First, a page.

Creating a field of molecular surgery to guide new therapies for eye disease
A significant challenge for ophthalmologists is diagnosing diseases that appear clinically similar. Inside the eye, a “snowstorm” of white cells can be due to an autoimmune disease, cancer, or an infection, each requiring very different therapies. Current hospital laboratory testing is slow, and results can be inconclusive. Vinit Mahajan, MD, PhD, associate professor of ophthalmology, believes new molecular technologies in precision health will overcome these challenges.
After conventional therapies failed a family of patients going blind from severe inflammation, Mahajan and his research team surveyed their eye fluid and found unexpected protein signatures responsible for the inflammation, bleeding, and scar tissue formation. The team was able to select the right drugs—typically not used for eye diseases—to target the abnormal proteins and restore sight. At the same time, they were able to avoid some drugs most doctors were prescribing, because they knew their target proteins were absent in the diseased eyes.
“Analyzing fluid samples from the eye can completely change how we treat patients,” Mahajan said.
Mahajan and his research team are experts in characterizing proteins from liquid eye biopsies using proteomics technology. In only a few drops of fluid, they can measure thousands of molecules to identify overabundant proteins that trigger vision loss. Those proteins can then be matched with on-the-market drugs.
The success of this molecular approach demonstrates the potential of treating rare and complex eye conditions by matching drugs with individual disease proteins. With this in mind, Mahajan established the Molecular Surgery Program at Stanford’s Byers Eye Institute. This program now supports the collection and analysis of eye fluid from patients with macular degeneration, glaucoma, corneal transplants, infections, and cancer. Through this program, Mahajan is collaborating with many ophthalmology colleagues, including Andrea Kossler, MD, assistant professor of ophthalmology, who is working to better understand the proteins involved with ocular surface disease, and Stevens Johnson Syndrome, in particular.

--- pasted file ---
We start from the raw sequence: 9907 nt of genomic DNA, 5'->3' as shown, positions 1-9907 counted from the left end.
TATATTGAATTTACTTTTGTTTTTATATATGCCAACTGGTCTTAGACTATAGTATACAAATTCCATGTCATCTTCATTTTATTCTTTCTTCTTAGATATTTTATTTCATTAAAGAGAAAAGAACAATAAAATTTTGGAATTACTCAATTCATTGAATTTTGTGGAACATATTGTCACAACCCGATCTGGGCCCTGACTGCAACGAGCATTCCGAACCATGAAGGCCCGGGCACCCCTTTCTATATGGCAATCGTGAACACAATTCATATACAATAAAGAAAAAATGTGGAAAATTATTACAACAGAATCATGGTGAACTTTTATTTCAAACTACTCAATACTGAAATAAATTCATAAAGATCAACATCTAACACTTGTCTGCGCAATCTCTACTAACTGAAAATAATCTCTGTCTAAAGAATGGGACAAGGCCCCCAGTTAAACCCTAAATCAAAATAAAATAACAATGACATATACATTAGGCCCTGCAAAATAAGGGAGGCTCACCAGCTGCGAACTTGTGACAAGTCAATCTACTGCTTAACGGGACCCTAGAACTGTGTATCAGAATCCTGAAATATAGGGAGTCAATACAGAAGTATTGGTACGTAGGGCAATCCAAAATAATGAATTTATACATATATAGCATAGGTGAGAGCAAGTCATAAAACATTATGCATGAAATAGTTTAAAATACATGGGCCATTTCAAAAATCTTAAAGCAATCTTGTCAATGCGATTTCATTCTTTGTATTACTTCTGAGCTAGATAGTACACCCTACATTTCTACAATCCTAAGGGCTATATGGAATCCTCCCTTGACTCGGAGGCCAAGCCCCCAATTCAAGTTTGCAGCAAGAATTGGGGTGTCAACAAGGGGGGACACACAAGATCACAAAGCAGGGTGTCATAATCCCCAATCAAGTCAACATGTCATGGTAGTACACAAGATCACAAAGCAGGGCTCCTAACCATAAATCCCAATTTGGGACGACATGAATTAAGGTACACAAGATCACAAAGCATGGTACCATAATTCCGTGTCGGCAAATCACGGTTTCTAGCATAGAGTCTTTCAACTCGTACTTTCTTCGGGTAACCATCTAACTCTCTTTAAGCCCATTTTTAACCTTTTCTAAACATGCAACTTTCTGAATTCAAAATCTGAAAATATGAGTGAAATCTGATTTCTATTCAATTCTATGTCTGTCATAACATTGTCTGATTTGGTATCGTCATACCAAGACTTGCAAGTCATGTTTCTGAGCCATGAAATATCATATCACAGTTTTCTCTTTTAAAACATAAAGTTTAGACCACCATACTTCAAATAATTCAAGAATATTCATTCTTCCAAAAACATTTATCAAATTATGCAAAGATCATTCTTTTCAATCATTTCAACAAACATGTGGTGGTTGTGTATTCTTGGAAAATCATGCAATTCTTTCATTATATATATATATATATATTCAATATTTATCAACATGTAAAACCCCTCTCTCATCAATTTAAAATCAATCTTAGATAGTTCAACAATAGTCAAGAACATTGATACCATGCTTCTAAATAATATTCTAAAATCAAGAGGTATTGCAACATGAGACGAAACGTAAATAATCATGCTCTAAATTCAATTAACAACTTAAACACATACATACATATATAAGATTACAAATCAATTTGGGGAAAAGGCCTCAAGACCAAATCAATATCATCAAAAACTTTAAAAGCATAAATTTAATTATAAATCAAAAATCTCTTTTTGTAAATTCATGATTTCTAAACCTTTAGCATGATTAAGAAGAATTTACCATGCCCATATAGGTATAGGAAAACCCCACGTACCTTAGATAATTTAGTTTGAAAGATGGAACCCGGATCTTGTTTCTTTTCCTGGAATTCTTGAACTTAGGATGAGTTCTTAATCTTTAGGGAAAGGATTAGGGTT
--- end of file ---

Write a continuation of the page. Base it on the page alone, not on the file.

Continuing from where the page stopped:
“If we can identify the molecules linked to eye disease, we can make precise diagnoses, choose the right medicines, and improve our surgical outcomes,” Mahajan said.
Using new proteomics technologies, Mahajan’s team can quickly find specific protein expression signatures that distinguish each of these conditions. Getting the correct diagnosis as soon as possible is essential to choosing the right therapy approach, and these protein biomarkers can provide the needed clarity.
Fluid analysis has also pointed to novel retinal disease proteins that do not yet have a drug therapy. Mahajan’s team is exploring these new disease proteins at the atomic level and working with colleagues in Stanford’s Chemistry and Structural Biology programs to design innovative small-molecule drugs.
“We can now think beyond using surgery as a means of manipulating tissues,” Mahajan said. “Manipulating molecules through surgery is the next step in highly personalized, precision medicine.”
Once surgeons and scientists have a molecular target in their sights, numerous molecular drugs are available to them. These may involve enzymes, genes, antibodies, or chemicals. Eye surgeons can precisely and safely deliver any of these molecules near specific cells in the eye, avoiding the toxicity and issues associated with drugs taken by mouth or injected into the blood stream. Once delivered, patients can be observed noninvasively in the clinic using ultra-high-resolution cameras.
“Recasting eye surgery in molecular terms will allow Stanford ophthalmologists to take innovative approaches to curing blindness,” Mahajan said.
Original story appeared here.